In our first unit, you got some experience practicing basic web literacies via fact-checking, researching sites like Snopes, Politifact, and Wikipedia; going upstream for original source material, and assessing credibility by reading sources laterally. Such strategies empower you as a user as you are better able to sort valid information from fake news.
However, as we explored various lenses of post-truth in the second unit, you recognized that although the web literacies from the first unit are important, they are only one small way of dealing with the broader, structural problems that have led us to this moment in history. While you may be more aware or even critical of demagogic tactics, clickbait, conspiracy theories, confirmation bias, and algorithms, the scale of these forces still make you affected by them.
Importantly, however, we need to progress from a cynical skepticism (“the web is useless!”) to a more agentive stance. In other words, we need to ask critical questions that lead to action. Hence, this final unit asks you to do a deeper dive into the strategies stakeholders have developed to deal with the production and spread of fake news, looking into their successes and challenges, and ultimately making an argument for what we can or should do in the future.
Final project: strategies of intervention
In Part I of Data & Society’s “Dead Reckoning” report, which we read during our first week together, you learned that fake news has many different definitions that can be assessed by its intent, types, and features. At the conclusion of this report, the authors emphasize the stakes of fake news:
“Fake news” as a keyword in public discourse offers a proxy view of global techno-politics, where different values guide beliefs about what content should be moderated, who should be responsible, how moderation should be applied to different groups, and what kinds of mental and physical harms are tolerated. “Fake news” is more than a widening of partisanship and the misleading use of social media to spread disinformation; it’s about the social sharing of trust, credibility, and evidence in the making of an informed citizenry.Conclusion of “Dead Reckoning,” page 27
Thus, while post-truth articulates the general conditions of our current crises in public rhetoric and deliberation, fake news is an important concept for writers as it articulates some of the deep challenges they face when it comes to reading, communicating, and mediating reality. For your final project, then, I want you to write a 1,000-1,200 word essay that explores a specific strategy of intervention, accounting for its chief actors and challenges, but also assesses it via a current or prospective counter-technology — a literacy, tool, or practice that can help users resist, expose, or otherwise ethically mitigate the pernicious forces of fakes news, and ultimately, post-truth. We can start by taking a closer look at the second half of “Dead Reckoning”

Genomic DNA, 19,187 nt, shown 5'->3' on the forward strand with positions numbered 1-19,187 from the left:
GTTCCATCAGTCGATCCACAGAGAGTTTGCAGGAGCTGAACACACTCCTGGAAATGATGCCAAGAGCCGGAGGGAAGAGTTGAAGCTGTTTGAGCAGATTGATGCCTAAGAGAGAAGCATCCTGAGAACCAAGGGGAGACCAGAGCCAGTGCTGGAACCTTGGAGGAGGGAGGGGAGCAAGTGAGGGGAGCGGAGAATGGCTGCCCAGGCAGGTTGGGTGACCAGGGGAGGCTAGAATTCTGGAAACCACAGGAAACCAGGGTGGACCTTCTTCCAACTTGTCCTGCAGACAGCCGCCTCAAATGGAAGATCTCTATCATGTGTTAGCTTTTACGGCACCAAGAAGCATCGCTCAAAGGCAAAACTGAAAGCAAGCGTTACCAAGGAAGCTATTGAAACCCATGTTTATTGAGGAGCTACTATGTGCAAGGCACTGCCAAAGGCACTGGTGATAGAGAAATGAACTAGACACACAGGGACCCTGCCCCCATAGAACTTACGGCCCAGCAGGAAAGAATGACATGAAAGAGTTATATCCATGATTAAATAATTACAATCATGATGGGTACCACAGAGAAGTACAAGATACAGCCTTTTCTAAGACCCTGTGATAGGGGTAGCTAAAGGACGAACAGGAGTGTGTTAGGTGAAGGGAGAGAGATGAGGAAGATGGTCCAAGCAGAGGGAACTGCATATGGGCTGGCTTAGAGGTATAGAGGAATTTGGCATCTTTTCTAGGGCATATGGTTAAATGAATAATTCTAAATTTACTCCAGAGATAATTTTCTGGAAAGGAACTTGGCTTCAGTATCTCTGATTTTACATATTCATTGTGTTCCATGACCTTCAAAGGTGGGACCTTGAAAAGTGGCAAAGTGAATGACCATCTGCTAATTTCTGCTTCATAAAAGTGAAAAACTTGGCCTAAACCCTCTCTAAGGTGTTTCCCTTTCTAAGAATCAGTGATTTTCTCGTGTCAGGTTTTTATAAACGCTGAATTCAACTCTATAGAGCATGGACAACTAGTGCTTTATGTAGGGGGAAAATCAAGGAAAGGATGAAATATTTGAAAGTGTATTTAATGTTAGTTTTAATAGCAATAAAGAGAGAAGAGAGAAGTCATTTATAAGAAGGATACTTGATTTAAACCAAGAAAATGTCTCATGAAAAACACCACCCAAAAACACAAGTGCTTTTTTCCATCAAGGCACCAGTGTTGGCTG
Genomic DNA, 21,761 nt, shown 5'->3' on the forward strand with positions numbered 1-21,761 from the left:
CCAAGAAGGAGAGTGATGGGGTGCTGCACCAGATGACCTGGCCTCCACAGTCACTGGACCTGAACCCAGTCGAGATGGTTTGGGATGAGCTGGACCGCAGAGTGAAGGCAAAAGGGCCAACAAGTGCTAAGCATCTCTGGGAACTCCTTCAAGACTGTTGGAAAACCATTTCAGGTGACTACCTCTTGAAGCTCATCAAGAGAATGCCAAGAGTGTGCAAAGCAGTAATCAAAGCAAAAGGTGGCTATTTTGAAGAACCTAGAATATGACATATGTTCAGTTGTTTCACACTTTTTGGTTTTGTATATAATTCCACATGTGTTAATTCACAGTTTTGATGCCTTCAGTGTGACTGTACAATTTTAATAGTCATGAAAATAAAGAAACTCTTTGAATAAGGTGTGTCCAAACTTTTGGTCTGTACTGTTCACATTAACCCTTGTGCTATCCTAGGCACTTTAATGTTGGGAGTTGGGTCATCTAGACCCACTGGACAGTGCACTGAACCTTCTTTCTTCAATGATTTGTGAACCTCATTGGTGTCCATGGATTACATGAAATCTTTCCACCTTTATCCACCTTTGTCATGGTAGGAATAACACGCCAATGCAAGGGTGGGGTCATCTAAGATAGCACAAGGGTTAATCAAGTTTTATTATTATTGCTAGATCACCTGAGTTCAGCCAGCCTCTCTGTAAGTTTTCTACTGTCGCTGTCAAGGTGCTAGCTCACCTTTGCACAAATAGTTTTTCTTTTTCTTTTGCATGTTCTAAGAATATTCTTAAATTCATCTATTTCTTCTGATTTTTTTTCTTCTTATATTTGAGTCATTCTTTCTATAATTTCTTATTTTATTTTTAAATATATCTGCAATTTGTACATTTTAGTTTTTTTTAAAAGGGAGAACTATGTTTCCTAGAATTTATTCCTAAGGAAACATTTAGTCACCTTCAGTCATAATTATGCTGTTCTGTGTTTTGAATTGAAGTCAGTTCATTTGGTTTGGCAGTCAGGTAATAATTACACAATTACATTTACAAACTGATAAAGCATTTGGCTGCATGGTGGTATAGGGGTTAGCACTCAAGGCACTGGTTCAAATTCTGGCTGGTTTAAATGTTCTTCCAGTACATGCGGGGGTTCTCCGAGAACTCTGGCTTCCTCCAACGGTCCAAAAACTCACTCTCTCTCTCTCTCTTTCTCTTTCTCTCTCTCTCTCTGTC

Mapping the strategies (and their challenges)
Part 2 of “Dead Reckoning” articulates several strategies of intervention “being offered by industry, government, and NGOs to the broad sphere of problematic content online” (16). Work alone or together to map these on this chart. Once we do, we’ll begin to see some possible places for you to begin your research.
Getting started with your research
For tomorrow’s conference I want you to prepare a 500-word proposal for your final project, that:
- Articulates a specific strategy of intervention you are researching. The narrower the better.
- Finds potential examples or case studies to explore the strategy in action. Here you might use Google News.
- Lists preliminary sources that gets at the strategy’s definition, history, and current status in the news. In addition to using sources listed below, a good start might be to look at the footnotes in “Dead Reckoning.” Find specific sources or look for scholars noted there.
As you research your strategy, you might consider this approach helpful, starting from the top of the pyramid with more general knowledge and working your way down toward academic research as you learn more about it:
Places to start
- Wikipedia to see how your terms are both being discussed today and relate to other terms. For example, if you search “content moderation wikipedia” you’ll likely get to the entry for “Moderation system,” which offer a few different kinds.
- Google News to see how what’s current about your term. If you search commercial content moderation in Google News, you will encounter several recent articles from sources like the New Yorker, The Verge, and Forbes. Not sure a site is authoritative enough? Read laterally to find out.
- Google Scholar and Cornell Library for books and other scholarly materials on the subject. These sources are a bit too specific to explore deeply this early on, but by reading titles and abstracts you will get a sense of what’s out there. You can also find texts footnoted or cited in “Dead Reckoning” this way.
Homework for Wednesday
- Draft your proposal.
Homework for Thursday
- Revise proposal and post to WP.
- Find and skim 3-4 sources for your project.